A man cannot suffer more punishment than the law assigns, but he may suffer less. The laws cannot be strained by partiality to inflict a penalty beyond what the letter will warrant.
So wrote Sir William Blackstone in his Commentaries on the Laws of England of 1765–1770, a work that helped catalyse the American Revolution. Yet, in 2020, the British Government drew up legislation which would allow for a person that had never carried a knife to be considered as a potential knife and offensive weapon offender.
In 2022, the same government gave extraordinary powers to police to search such a person, while removing the necessity for any suspicion prior to searching. And, in January 2023, guidance for police on such searches in England and Wales was updated and formalised in a revised version of Code A of the Police and Criminal Evidence Act 1984 (PACE Code A).
Since entering the formal lexicon of police powers in the apt year of 1984, ‘stop and search’ has never been more than a stumble from the fire of controversy, following its predecessor, the ‘sus law’ from the Vagrancy Act of 1824. Nearly forty years later, the Westminster Government is still kicking the embers, with the very likely outcome that new search powers for police will see flames circling the diminished liberties of the British people.
Courts will be able to make Serious Violence Reduction Orders (SVROs) in respect of offenders convicted of offences where a knife or offensive weapon was used or was present. The police will have stop and search powers to target those subject to the orders.
The Daily Mail reporting on stop-and-search in 2014
As with any decisive action taken by police, there must be a rationale underpinning it. In the case of searches, suspicion is required, which should be objective. This means that simply searching someone because they are a known offender, or because they look dodgy, is unlawful. The particular situation must arouse defined suspicion, which means that the premise for the search can be clearly articulated and that the object of the search must be specified; this premise of the common law has found expression in the USA as the Fourth Amendment and is summarised as the requirement for probable cause.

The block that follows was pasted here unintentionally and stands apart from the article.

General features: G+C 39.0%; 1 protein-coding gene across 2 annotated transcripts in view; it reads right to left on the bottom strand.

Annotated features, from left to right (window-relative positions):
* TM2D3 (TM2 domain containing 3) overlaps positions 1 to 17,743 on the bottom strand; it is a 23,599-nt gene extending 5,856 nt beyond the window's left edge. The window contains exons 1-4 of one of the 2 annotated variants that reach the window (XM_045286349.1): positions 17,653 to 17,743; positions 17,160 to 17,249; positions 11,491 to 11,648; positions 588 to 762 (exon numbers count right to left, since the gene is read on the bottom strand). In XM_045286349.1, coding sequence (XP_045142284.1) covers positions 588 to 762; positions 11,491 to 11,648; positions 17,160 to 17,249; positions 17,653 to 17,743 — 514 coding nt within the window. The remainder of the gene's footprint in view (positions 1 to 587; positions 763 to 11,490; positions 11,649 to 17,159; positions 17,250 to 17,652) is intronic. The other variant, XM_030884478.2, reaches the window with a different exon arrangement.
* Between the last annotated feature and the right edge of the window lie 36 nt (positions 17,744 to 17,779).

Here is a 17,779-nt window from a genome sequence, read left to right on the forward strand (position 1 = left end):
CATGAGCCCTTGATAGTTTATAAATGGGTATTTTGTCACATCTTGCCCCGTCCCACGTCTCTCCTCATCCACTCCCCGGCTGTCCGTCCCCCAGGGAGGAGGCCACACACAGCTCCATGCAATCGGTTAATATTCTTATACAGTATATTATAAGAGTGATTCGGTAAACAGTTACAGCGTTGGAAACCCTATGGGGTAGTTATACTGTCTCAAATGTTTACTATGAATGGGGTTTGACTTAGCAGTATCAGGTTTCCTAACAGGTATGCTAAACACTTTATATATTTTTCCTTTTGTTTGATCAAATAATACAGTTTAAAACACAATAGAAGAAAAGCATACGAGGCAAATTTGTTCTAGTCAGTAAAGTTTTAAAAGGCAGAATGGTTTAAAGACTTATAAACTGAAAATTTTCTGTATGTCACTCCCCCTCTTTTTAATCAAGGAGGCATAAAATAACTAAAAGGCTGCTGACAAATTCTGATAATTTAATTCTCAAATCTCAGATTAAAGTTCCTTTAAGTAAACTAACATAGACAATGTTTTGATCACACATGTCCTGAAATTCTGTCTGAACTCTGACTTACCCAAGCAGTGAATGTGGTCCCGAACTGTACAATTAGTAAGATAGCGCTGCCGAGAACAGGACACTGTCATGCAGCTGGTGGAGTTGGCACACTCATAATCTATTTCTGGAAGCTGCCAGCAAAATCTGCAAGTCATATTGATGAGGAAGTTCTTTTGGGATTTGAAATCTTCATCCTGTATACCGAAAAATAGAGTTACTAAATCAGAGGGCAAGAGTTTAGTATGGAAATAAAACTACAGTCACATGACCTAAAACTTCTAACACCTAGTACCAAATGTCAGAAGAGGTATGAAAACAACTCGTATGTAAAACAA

Ripe for abuse
For example, in England and Wales, a constable may have heard a recent report of an individual carrying drugs or a weapon, and, upon seeing a person matching the description, may decide that he has the requisite level of suspicion. At this point, the constable must be clear that police are searching for a particular article, or articles.
Searching without meeting these thresholds is an abuse of power. There are very few instances in which searches may be conducted without these grounds, section 60 of the Criminal Justice and Public Order Act 1994 being the most notable; namely, when an inspector or above (a mid- to high-ranking policeman) believes that there is a risk of serious and imminent violence in a particular area and that people will be carrying offensive weapons.
Section 44 of the Terrorism Act 2000 contained similar provisions, and this was abused to such a degree that the law itself was, eventually, changed. I went into this in greater detail in a recent article for UK Column on the conditions which make for police misconduct. Despite the enormous catalogue of controversy surrounding the search powers available to police and the misapplication of these powers, the Government has seen fit to give police yet more rope.